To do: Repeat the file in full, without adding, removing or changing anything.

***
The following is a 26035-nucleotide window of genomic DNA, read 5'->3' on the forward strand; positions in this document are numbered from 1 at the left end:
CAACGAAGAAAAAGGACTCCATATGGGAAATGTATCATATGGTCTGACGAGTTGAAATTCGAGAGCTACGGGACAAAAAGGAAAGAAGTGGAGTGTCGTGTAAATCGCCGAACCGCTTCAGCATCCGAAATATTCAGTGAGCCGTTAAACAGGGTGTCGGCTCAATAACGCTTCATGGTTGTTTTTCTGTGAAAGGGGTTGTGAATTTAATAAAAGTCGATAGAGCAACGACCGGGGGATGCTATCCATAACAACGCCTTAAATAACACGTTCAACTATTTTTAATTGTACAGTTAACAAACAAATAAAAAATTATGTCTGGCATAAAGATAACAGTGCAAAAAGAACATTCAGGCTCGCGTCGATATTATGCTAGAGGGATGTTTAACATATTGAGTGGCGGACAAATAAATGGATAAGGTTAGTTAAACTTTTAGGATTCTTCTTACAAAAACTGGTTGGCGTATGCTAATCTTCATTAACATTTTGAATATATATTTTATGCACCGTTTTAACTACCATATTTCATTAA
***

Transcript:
The following is a 26035-nucleotide window of genomic DNA, read 5'->3' on the forward strand; positions in this document are numbered from 1 at the left end:
CAACGAAGAAAAAGGACTCCATATGGGAAATGTATCATATGGTCTGACGAGTTGAAATTCGAGAGCTACGGGACAAAAAGGAAAGAAGTGGAGTGTCGTGTAAATCGCCGAACCGCTTCAGCATCCGAAATATTCAGTGAGCCGTTAAACAGGGTGTCGGCTCAATAACGCTTCATGGTTGTTTTTCTGTGAAAGGGGTTGTGAATTTAATAAAAGTCGATAGAGCAACGACCGGGGGATGCTATCCATAACAACGCCTTAAATAACACGTTCAACTATTTTTAATTGTACAGTTAACAAACAAATAAAAAATTATGTCTGGCATAAAGATAACAGTGCAAAAAGAACATTCAGGCTCGCGTCGATATTATGCTAGAGGGATGTTTAACATATTGAGTGGCGGACAAATAAATGGATAAGGTTAGTTAAACTTTTAGGATTCTTCTTACAAAAACTGGTTGGCGTATGCTAATCTTCATTAACATTTTGAATATATATTTTATGCACCGTTTTAACTACCATATTTCATTAA